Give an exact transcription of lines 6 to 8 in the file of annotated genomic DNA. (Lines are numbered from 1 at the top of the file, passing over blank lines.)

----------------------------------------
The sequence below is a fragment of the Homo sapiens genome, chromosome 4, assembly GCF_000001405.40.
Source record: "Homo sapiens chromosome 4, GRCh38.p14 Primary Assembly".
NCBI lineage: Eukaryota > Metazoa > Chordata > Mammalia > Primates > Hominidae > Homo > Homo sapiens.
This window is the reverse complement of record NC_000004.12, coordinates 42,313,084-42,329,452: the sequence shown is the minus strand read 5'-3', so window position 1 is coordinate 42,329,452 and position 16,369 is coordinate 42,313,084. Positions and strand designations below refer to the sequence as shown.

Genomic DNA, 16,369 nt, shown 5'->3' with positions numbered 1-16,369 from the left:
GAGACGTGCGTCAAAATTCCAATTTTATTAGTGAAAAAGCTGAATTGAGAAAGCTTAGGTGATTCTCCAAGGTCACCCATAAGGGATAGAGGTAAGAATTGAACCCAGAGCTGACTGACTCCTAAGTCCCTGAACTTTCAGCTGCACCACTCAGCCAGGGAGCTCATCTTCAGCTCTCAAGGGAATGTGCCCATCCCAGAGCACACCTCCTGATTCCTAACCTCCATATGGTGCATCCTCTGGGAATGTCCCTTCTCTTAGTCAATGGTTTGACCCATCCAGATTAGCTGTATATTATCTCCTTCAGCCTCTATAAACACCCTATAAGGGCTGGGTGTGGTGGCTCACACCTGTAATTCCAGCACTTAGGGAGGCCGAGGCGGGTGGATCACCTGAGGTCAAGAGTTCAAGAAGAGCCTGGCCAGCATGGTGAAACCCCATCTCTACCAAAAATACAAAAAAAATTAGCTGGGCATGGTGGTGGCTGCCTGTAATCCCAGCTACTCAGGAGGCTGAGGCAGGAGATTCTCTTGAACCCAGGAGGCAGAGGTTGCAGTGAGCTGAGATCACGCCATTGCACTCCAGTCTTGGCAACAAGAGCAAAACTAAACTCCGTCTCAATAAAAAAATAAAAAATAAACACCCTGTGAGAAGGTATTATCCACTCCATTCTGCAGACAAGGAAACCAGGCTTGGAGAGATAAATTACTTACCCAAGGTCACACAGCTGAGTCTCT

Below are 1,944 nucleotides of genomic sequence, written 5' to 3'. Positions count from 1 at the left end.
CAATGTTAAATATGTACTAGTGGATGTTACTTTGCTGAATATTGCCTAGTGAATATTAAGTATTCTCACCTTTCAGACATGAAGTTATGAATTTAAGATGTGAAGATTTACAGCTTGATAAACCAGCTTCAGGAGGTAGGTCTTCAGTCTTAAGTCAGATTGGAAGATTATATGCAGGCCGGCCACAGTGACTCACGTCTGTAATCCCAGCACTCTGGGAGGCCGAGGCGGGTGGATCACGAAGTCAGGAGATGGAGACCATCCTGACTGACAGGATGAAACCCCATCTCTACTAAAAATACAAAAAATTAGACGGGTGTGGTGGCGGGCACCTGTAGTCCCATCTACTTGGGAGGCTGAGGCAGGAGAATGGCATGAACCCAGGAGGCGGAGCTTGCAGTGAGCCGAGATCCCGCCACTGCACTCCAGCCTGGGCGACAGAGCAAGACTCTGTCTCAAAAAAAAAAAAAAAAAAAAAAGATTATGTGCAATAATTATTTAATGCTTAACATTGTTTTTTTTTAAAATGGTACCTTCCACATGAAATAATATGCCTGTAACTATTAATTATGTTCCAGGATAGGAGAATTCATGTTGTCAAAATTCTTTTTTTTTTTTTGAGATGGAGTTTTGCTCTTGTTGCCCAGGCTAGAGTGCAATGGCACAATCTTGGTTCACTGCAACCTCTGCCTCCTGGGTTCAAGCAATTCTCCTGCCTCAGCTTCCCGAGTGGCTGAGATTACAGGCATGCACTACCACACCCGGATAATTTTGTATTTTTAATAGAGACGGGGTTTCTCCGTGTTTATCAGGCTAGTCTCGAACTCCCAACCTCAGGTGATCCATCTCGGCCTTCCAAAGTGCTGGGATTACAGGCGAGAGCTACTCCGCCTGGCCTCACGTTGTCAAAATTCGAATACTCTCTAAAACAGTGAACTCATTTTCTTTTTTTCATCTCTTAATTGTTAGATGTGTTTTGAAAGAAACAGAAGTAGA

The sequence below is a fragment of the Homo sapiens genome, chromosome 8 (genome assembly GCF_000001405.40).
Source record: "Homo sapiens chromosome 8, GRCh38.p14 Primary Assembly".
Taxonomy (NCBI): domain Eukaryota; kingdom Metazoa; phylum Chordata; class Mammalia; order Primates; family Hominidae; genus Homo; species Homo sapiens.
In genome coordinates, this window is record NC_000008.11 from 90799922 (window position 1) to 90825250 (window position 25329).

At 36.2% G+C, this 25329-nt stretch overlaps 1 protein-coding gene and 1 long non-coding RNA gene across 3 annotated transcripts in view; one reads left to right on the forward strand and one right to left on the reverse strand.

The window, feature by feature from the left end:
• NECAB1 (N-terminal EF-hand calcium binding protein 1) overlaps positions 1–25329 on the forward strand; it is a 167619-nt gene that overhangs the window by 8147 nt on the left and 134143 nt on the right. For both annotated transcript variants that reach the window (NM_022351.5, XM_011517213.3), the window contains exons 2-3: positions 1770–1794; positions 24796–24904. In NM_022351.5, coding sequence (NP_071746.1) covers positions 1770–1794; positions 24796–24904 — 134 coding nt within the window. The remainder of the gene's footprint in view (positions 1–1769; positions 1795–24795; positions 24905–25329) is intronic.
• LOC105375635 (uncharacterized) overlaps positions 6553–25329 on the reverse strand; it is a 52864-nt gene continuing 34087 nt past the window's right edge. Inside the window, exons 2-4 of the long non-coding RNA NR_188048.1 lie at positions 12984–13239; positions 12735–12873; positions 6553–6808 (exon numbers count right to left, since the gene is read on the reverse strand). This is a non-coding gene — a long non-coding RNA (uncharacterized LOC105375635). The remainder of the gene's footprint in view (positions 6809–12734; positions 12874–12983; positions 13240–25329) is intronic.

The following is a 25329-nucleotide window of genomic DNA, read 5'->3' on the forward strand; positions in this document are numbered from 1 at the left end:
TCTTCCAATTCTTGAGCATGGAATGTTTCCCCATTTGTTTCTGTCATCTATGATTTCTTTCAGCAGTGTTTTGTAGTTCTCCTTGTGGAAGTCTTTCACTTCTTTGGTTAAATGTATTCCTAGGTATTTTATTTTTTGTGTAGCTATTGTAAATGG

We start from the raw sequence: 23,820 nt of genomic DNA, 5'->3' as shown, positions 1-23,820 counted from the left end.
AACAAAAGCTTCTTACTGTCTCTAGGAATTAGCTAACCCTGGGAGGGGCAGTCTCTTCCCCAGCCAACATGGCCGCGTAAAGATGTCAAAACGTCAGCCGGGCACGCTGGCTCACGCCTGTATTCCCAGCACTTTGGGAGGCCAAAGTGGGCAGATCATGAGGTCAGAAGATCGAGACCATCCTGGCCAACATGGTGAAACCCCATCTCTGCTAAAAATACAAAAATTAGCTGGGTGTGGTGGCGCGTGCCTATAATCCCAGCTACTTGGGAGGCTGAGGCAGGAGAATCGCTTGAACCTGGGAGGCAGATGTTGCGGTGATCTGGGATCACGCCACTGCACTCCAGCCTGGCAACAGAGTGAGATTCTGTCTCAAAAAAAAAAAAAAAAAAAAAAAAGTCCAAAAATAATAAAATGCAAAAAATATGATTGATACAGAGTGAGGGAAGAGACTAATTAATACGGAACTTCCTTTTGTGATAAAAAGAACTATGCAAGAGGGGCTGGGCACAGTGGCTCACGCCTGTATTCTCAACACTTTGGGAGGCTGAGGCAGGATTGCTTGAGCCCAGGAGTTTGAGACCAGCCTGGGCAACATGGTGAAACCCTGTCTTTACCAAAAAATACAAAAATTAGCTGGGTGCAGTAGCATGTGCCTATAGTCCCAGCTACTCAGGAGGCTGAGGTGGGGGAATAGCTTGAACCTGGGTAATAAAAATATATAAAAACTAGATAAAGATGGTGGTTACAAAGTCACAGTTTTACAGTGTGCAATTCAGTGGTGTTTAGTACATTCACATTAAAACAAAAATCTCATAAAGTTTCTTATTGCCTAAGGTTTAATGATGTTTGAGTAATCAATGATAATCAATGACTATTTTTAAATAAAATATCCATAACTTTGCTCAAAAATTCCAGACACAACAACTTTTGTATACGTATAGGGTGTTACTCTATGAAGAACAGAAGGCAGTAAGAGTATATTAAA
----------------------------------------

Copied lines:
GAGACGTGCGTCAAAATTCCAATTTTATTAGTGAAAAAGCTGAATTGAGAAAGCTTAGGTGATTCTCCAAGGTCACCCATAAGGGATAGAGGTAAGAATTGAACCCAGAGCTGACTGACTCCTAAGTCCCTGAACTTTCAGCTGCACCACTCAGCCAGGGAGCTCATCTTCAGCTCTCAAGGGAATGTGCCCATCCCAGAGCACACCTCCTGATTCCTAACCTCCATATGGTGCATCCTCTGGGAATGTCCCTTCTCTTAGTCAATGGTTTGACCCATCCAGATTAGCTGTATATTATCTCCTTCAGCCTCTATAAACACCCTATAAGGGCTGGGTGTGGTGGCTCACACCTGTAATTCCAGCACTTAGGGAGGCCGAGGCGGGTGGATCACCTGAGGTCAAGAGTTCAAGAAGAGCCTGGCCAGCATGGTGAAACCCCATCTCTACCAAAAATACAAAAAAAATTAGCTGGGCATGGTGGTGGCTGCCTGTAATCCCAGCTACTCAGGAGGCTGAGGCAGGAGATTCTCTTGAACCCAGGAGGCAGAGGTTGCAGTGAGCTGAGATCACGCCATTGCACTCCAGTCTTGGCAACAAGAGCAAAACTAAACTCCGTCTCAATAAAAAAATAAAAAATAAACACCCTGTGAGAAGGTATTATCCACTCCATTCTGCAGACAAGGAAACCAGGCTTGGAGAGATAAATTACTTACCCAAGGTCACACAGCTGAGTCTCT

Below are 1,944 nucleotides of genomic sequence, written 5' to 3'. Positions count from 1 at the left end.
CAATGTTAAATATGTACTAGTGGATGTTACTTTGCTGAATATTGCCTAGTGAATATTAAGTATTCTCACCTTTCAGACATGAAGTTATGAATTTAAGATGTGAAGATTTACAGCTTGATAAACCAGCTTCAGGAGGTAGGTCTTCAGTCTTAAGTCAGATTGGAAGATTATATGCAGGCCGGCCACAGTGACTCACGTCTGTAATCCCAGCACTCTGGGAGGCCGAGGCGGGTGGATCACGAAGTCAGGAGATGGAGACCATCCTGACTGACAGGATGAAACCCCATCTCTACTAAAAATACAAAAAATTAGACGGGTGTGGTGGCGGGCACCTGTAGTCCCATCTACTTGGGAGGCTGAGGCAGGAGAATGGCATGAACCCAGGAGGCGGAGCTTGCAGTGAGCCGAGATCCCGCCACTGCACTCCAGCCTGGGCGACAGAGCAAGACTCTGTCTCAAAAAAAAAAAAAAAAAAAAAAGATTATGTGCAATAATTATTTAATGCTTAACATTGTTTTTTTTTAAAATGGTACCTTCCACATGAAATAATATGCCTGTAACTATTAATTATGTTCCAGGATAGGAGAATTCATGTTGTCAAAATTCTTTTTTTTTTTTTGAGATGGAGTTTTGCTCTTGTTGCCCAGGCTAGAGTGCAATGGCACAATCTTGGTTCACTGCAACCTCTGCCTCCTGGGTTCAAGCAATTCTCCTGCCTCAGCTTCCCGAGTGGCTGAGATTACAGGCATGCACTACCACACCCGGATAATTTTGTATTTTTAATAGAGACGGGGTTTCTCCGTGTTTATCAGGCTAGTCTCGAACTCCCAACCTCAGGTGATCCATCTCGGCCTTCCAAAGTGCTGGGATTACAGGCGAGAGCTACTCCGCCTGGCCTCACGTTGTCAAAATTCGAATACTCTCTAAAACAGTGAACTCATTTTCTTTTTTTCATCTCTTAATTGTTAGATGTGTTTTGAAAGAAACAGAAGTAGA